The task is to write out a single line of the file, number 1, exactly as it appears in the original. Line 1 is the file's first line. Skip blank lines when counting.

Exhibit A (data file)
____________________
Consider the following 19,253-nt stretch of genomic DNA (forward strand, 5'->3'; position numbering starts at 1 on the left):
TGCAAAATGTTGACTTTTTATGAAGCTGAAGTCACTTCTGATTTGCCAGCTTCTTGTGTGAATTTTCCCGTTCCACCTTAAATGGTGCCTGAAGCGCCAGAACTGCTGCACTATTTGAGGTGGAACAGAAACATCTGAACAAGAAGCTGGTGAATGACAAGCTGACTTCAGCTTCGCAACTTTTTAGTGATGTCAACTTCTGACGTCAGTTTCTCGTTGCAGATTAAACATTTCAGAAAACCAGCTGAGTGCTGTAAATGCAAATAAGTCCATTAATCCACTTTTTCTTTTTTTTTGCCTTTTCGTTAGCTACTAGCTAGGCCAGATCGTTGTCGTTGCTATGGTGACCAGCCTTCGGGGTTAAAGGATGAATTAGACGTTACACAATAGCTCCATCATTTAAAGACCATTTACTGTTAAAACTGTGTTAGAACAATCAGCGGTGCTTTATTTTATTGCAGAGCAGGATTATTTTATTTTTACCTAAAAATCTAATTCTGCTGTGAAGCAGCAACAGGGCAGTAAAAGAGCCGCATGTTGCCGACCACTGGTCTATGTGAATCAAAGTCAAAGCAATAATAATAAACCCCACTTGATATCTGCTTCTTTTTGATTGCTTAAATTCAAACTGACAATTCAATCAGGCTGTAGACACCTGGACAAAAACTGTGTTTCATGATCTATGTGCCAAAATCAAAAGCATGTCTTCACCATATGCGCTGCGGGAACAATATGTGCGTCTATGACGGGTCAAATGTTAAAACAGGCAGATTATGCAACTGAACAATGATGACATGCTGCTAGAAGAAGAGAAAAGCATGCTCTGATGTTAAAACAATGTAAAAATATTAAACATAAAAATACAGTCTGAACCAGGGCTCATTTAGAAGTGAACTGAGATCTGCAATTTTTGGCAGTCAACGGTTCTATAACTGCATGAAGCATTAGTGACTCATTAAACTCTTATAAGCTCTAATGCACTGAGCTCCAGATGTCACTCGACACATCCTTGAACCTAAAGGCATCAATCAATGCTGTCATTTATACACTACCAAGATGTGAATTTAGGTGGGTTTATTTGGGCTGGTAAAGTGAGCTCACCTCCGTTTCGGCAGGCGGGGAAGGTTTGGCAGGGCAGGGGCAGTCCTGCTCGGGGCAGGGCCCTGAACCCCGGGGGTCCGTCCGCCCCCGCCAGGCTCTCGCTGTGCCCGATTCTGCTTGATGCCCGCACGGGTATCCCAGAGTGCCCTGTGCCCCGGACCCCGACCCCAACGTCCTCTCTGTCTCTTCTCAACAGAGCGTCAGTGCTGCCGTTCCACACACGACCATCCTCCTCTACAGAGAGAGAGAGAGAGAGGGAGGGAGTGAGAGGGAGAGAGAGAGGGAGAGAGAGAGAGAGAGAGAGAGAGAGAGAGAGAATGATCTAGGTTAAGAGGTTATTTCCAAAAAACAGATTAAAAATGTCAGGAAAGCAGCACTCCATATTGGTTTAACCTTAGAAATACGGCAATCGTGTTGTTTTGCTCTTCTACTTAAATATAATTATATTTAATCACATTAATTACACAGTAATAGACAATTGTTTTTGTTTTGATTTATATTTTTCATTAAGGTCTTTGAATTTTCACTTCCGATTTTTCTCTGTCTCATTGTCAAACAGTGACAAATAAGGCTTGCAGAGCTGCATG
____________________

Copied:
Consider the following 19,253-nt stretch of genomic DNA (forward strand, 5'->3'; position numbering starts at 1 on the left):